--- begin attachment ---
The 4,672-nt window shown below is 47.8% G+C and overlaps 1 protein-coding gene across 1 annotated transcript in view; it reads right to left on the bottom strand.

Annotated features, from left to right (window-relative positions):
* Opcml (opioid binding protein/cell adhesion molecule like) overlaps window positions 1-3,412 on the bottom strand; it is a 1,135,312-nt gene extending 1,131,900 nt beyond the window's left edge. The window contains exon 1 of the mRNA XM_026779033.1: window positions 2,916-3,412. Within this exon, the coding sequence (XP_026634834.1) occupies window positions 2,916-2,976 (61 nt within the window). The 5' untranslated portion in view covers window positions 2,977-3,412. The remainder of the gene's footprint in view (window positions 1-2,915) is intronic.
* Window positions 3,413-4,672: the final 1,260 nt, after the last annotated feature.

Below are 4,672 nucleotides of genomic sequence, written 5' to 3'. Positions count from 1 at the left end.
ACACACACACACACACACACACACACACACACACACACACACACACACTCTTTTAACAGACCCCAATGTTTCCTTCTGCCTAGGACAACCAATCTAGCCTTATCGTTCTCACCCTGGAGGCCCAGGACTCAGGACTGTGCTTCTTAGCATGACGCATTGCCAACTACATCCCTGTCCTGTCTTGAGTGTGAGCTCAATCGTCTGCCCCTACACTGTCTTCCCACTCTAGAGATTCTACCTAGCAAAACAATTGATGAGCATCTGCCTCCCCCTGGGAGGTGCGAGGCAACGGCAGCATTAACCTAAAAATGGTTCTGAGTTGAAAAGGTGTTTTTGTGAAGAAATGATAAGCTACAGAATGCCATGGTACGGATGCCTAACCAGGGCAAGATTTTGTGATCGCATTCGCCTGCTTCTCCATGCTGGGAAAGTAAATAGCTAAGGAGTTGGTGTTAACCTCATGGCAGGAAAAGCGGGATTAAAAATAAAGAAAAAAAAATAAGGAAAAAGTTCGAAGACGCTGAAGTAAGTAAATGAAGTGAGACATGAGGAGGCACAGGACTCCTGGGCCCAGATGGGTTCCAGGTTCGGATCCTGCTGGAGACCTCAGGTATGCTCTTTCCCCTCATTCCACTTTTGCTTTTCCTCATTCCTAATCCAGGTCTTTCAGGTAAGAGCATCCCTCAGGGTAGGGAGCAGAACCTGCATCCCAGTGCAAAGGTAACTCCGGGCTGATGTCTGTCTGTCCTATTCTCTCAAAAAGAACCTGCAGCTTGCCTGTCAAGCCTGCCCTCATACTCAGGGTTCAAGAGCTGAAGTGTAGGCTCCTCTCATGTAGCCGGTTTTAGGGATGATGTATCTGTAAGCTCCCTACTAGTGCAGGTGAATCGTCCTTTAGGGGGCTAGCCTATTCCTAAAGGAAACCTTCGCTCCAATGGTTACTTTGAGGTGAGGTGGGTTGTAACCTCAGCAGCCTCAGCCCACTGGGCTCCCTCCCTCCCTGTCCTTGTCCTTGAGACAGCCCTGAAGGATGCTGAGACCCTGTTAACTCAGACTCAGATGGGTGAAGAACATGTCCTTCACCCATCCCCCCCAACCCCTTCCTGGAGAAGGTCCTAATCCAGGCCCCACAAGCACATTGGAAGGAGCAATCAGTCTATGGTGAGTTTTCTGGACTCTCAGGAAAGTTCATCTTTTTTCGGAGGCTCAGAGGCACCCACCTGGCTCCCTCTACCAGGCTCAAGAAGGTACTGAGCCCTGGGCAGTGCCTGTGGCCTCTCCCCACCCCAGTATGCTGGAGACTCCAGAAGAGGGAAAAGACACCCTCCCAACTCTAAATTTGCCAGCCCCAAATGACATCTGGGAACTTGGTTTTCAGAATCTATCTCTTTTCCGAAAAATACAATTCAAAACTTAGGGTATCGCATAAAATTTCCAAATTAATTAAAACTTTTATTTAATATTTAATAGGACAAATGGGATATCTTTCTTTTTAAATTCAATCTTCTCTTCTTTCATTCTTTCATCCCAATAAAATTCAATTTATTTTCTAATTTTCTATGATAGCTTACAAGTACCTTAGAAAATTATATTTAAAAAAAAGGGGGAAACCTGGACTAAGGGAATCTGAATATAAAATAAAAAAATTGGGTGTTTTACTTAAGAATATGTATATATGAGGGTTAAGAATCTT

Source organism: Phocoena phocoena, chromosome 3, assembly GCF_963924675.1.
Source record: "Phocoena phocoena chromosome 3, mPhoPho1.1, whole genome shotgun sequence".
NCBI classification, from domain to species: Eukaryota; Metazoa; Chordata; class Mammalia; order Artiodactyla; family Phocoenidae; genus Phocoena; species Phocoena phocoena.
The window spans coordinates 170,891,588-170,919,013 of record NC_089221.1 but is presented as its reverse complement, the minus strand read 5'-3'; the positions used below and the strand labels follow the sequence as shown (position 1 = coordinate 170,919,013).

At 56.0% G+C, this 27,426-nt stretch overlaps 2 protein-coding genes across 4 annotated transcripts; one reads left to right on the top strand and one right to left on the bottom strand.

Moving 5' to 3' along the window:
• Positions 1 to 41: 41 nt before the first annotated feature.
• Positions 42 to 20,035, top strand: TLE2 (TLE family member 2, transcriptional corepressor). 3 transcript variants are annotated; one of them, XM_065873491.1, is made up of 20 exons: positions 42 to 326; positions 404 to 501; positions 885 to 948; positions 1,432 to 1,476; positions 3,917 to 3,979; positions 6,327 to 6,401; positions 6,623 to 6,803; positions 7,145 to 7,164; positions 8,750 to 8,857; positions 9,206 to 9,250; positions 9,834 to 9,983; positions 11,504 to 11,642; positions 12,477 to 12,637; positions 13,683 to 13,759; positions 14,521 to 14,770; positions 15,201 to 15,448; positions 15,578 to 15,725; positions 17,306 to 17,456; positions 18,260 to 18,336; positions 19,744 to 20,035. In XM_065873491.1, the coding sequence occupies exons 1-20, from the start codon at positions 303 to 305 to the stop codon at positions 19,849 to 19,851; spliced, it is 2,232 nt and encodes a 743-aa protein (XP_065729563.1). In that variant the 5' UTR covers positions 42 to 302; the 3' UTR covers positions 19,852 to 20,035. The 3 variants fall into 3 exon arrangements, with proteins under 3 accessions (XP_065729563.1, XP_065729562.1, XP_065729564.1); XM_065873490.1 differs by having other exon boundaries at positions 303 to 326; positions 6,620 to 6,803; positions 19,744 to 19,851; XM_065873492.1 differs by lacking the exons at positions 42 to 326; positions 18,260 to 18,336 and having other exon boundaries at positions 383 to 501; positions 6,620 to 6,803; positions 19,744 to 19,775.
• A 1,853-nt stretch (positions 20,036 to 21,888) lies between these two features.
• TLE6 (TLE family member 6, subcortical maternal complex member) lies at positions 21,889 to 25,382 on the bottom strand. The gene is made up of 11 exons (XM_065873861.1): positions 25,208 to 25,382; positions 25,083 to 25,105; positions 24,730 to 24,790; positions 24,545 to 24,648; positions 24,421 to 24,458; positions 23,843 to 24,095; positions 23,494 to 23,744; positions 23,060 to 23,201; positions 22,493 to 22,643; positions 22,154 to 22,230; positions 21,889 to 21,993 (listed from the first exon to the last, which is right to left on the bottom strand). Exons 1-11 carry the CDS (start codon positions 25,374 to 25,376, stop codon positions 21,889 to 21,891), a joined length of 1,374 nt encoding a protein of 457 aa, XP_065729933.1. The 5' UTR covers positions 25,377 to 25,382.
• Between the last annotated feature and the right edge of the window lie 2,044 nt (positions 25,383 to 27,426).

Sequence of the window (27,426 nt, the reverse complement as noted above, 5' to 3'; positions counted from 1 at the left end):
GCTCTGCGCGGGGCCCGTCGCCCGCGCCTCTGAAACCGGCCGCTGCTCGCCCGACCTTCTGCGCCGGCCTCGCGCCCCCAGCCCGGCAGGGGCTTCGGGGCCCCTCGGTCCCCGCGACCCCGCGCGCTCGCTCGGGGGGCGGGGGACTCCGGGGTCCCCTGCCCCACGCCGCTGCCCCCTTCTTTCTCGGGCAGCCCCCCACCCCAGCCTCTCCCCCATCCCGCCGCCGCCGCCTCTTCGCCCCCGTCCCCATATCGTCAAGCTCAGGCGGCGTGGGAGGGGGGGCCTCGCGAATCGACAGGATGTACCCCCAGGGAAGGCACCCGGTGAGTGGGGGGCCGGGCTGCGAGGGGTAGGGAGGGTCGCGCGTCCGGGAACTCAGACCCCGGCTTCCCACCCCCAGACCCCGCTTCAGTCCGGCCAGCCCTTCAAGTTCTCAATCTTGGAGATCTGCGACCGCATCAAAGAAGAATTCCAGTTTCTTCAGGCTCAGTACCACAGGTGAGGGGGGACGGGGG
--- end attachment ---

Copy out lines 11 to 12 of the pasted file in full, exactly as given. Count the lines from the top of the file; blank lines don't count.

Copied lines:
At 56.0% G+C, this 27,426-nt stretch overlaps 2 protein-coding genes across 4 annotated transcripts; one reads left to right on the top strand and one right to left on the bottom strand.

Moving 5' to 3' along the window: